Of course, creating a new pointer to point at the 2nd item in your list will achieve the same effect of "dropping" the first item from your list, but the example shows the differences in memcpy and memmove well.

-- EDIT TO HELP CLARIFY MY CRAPPY ANSWER --
Yes, the implementations of memcpy() and memmove() probably don't differ in memory usage (I really don't know), but how you use them will greatly effect the memory usage of your program. That is what I meant by practical differences of memcpy() and memmove().

int SIZE = 100;
Item *ptr_item = (Item *) malloc(size_of(Item) * SIZE);
Item *ptr_src_item = ptr_item + 1;
Item *ptr_dst_item = ptr_item;
memmove(ptr_dst_item, ptr_src_item, SIZE - 1);

This creates your list of Items with the first Item missing. This essentially requires no more memory for your program than what it takes to allocate the original ptr_item block of memory. You can't do this using memcpy()...if you did, your program would need to allocate about twice as much memory.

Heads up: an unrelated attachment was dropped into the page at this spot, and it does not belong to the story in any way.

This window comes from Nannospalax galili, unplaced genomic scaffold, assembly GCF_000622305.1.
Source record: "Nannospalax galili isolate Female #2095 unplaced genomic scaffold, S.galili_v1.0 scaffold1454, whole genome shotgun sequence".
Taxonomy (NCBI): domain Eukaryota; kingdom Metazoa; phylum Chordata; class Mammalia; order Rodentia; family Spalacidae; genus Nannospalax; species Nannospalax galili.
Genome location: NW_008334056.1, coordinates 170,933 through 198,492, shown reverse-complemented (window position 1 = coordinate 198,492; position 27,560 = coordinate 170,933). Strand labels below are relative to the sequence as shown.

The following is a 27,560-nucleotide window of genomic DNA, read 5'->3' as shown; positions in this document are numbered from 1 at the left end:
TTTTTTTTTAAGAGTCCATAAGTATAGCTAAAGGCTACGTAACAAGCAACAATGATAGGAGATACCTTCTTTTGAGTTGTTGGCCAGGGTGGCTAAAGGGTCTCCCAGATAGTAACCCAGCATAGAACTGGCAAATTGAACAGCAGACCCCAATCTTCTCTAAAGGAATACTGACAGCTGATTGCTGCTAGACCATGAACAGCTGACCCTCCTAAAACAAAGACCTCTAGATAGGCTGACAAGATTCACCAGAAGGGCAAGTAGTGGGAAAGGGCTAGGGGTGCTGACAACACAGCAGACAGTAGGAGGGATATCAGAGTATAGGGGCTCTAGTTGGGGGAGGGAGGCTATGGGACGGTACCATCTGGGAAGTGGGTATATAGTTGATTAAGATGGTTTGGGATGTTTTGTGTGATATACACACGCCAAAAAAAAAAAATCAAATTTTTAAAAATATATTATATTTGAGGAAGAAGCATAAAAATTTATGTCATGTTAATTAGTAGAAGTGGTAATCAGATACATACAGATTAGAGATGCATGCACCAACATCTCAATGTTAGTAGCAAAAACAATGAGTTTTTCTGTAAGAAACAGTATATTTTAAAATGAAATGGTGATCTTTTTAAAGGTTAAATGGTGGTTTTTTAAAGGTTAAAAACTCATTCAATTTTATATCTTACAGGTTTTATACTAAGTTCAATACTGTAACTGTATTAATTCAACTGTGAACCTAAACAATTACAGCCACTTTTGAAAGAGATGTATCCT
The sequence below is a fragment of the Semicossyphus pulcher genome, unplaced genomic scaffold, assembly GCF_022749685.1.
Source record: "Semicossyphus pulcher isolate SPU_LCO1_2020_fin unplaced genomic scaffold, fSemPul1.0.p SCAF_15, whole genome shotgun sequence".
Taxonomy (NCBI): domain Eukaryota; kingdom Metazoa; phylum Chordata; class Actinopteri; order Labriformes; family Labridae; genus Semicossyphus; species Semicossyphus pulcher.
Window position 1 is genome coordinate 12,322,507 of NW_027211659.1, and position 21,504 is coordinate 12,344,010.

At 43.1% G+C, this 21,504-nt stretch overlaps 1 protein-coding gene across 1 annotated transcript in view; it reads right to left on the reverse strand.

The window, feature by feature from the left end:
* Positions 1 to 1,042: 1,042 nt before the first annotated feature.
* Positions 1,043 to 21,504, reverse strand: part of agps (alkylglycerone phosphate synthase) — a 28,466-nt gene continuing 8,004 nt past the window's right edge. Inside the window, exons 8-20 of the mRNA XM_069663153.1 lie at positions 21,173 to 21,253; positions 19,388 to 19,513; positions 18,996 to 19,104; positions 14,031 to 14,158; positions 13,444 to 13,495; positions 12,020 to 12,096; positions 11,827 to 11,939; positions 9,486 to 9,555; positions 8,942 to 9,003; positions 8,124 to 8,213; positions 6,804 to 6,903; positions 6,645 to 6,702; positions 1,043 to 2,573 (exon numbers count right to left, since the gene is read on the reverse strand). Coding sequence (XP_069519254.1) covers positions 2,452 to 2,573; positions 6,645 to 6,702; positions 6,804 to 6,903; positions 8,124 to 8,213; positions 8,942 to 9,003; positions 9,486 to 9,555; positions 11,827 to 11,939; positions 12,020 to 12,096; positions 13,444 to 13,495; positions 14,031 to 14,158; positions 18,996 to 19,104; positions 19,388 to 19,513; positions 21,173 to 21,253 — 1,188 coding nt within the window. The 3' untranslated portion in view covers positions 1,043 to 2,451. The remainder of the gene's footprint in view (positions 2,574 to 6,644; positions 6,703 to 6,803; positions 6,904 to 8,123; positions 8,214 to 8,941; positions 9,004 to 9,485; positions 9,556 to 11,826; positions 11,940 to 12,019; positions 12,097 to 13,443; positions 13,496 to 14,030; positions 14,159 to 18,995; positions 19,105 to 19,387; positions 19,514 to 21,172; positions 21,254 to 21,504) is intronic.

int SIZE = 100;
Item *ptr_src_item = (Item *) malloc(size_of(Item) * SIZE);
Item *ptr_dst_item = (Item *) malloc(size_of(Item) * (SIZE - 1));
memcpy(ptr_dst_item, ptr_src_item, SIZE - 1);

In this second block of code, the program would require twice as much memory as the first block. However, this second block should perform significantly faster than the first block, especially as SIZE increases.

That's how I was trying to explain the practical differences in the two...but perhaps I'm wrong with this as well?

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You have memcpy and memmove mixed up; also, neither requires any extra memory beyond a modicum of stack space. memmove checks if the source has a lower address than the destination -- if so, it copies from the end backwards; if not, it copies from the beginning forwards. No temporary buffers needed. –  Adam Rosenfield Jul 29 '09 at 17:04